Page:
Exercise: Can a few minutes a day keep a hip fracture away?

Nandini Mani, MD
Nandini Mani, MD, Contributing Editor

Let’s face it: we are all getting older. As I write this, I am aging, and as you read this, you are, too! Today I want to talk about an aspect of aging that we don’t often think about, but which research shows we can do something about: osteoporosis, or brittle bone disease.

As we age, our bones naturally tend to become weaker. This is one reason that people often become slightly shorter as they age. Particularly for women, this process accelerates more quickly after menopause. Because bones become weaker, it is easier for them to break, sometimes with very little provocation. Hip fractures are an especially dreaded complication of osteoporosis, because they require hospitalizations and painful surgeries to repair, because recoveries can be particularly complicated, and lastly, because it sounds absolutely terrifying to break a hip! For all these reasons, the medical community worries about osteoporosis and we are constantly thinking of ways to prevent or ameliorate it.

There is a growing body of evidence that physical activity later in life (as well as earlier in life!) can help combat the effects of aging on our bones. Now, I know what you are thinking — I don’t have time to exercise! Well, I have good news for you. Just a little bit of the right type of exercise for just a few minutes a day may help.

You don’t need to train for a marathon to strengthen your bones

A recent study looked at the quantity and quality of exercise required to make a real change in bone strength, as well as how to measure that exercise. Researchers accessed pre-existing data from a large, public database in the UK in order to learn more about how exercise affects bone health in a group of healthy women at risk for brittle bones. In this study, both pre- and post-menopausal women wore accelerometers to record the intensity of their movements. The researchers wanted to see if they could learn about the patients’ movements with very brief measurements, and they found that they could.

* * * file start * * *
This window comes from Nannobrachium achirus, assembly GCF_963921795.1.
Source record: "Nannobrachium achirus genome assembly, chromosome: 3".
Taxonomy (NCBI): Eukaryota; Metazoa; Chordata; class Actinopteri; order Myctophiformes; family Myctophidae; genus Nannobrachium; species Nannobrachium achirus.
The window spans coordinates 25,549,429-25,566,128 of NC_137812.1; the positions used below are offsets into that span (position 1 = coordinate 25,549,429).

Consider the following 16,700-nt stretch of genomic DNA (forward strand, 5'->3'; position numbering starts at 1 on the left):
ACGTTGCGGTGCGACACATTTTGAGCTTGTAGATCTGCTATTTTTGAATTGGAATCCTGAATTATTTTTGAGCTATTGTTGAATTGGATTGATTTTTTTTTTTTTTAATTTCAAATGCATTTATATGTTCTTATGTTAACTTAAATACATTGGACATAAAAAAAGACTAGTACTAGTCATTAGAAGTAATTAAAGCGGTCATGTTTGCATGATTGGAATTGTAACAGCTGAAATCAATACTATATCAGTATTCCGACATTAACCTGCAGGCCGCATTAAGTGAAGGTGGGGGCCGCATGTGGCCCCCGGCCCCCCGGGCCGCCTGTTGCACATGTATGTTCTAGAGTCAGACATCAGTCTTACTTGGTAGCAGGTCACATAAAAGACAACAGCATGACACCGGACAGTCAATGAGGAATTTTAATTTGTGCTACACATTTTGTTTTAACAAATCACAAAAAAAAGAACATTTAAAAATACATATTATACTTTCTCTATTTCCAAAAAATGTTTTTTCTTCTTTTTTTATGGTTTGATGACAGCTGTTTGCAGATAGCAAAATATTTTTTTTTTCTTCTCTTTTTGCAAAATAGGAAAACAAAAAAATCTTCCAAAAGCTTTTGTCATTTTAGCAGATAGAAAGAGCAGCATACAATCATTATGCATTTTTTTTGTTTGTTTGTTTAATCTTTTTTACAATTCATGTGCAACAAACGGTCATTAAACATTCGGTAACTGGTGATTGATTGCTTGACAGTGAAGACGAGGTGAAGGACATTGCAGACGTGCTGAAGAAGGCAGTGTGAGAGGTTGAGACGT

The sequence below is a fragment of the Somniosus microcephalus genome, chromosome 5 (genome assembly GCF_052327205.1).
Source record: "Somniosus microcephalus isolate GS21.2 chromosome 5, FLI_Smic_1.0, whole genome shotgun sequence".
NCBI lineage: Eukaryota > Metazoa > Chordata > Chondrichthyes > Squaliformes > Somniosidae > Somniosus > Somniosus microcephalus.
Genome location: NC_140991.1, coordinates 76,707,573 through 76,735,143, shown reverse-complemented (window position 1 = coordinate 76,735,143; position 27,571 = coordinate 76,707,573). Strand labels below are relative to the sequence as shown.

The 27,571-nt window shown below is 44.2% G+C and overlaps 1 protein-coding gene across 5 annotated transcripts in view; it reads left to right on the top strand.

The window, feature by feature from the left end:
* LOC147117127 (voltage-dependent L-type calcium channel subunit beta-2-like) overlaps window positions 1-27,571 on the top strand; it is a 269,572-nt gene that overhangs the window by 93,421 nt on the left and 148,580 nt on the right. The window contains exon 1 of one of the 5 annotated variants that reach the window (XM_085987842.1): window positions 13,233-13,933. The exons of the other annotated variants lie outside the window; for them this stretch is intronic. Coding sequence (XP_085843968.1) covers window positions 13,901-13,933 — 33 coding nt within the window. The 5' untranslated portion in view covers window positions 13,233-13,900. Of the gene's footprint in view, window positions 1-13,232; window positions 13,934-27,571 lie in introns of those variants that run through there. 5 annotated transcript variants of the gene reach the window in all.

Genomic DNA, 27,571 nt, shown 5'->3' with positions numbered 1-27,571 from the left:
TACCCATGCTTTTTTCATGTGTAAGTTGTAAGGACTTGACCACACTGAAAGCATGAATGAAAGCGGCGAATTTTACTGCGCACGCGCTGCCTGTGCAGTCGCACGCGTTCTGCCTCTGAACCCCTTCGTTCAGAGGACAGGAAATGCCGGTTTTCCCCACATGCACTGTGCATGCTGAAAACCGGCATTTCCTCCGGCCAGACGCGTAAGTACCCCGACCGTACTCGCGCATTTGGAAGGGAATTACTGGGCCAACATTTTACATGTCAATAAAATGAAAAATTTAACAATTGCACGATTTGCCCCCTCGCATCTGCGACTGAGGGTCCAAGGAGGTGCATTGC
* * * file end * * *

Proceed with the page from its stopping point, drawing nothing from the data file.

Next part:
More interestingly, what they found was that the women who had the most intense activity, recorded for what amounted to just one to two minutes each day, had a reduction in risk for brittle bones. Furthermore, they had a higher reduction than those women who did less intense activity, although those women saw some reduction in risk too. And the intensity required to achieve this? One to two minutes of running for a pre-menopausal woman and slow jogging for a post-menopausal woman.

More support for exercise and bone health

The study had some limitations. First, it measured bone health by looking at bone density in the heel by ultrasound. The best way to measure bone density is really with a special x-ray called a DEXA scan. We also care less about bone health in the heel and more about bone health in the spine and hip — places where a fracture is more dangerous. However, the general finding of better bone health in those who exercise has been seen throughout the medical literature, so I think we can still safely depend on the results of this study. Another potential limitation is that the patients they studied were all Caucasian females. However, there is no reason to presume that the research wouldn’t apply to healthy women of other ethnicities as well.

This study is so important because it really gives all of us such a reasonable goal. Can we give it our strongest effort for one to two minutes a day? I think we can. It also shows that if we make a small, measurable, but regular change, we can all dance, run, jog, jump, or hop our way to better health!


  1. Janet Rowley NZ Dip Phys, MHSc

    Great news, but does it have to be high impact? Presumably this is because you get a greater force than body weight down through the bones, but a significant number of women at this age will have – or be at risk of, stress incontinence and so would be advised to avoid high impact exercise. I would be keen to know low impact ( ie one leg weight bearing on the ground at any given time) options.

  2. Nandini Mani, MD

    A great alternative is jumping on a small trampoline for a few minutes a day. This is actually quite easy on the joints, but still provides the right kind of forces on the hip to help with bone and joint health. If you try this, be sure it is a small trampoline with a safety bar so you can remain safe!


    You article is encouraging to women/men who can do intense activities, but if a person can’t run or jog, then what is the alternative? I understand that brisk walking for more minutes can benefit and strengthen the bone, I my right? if not, what it is?

    Thank you.

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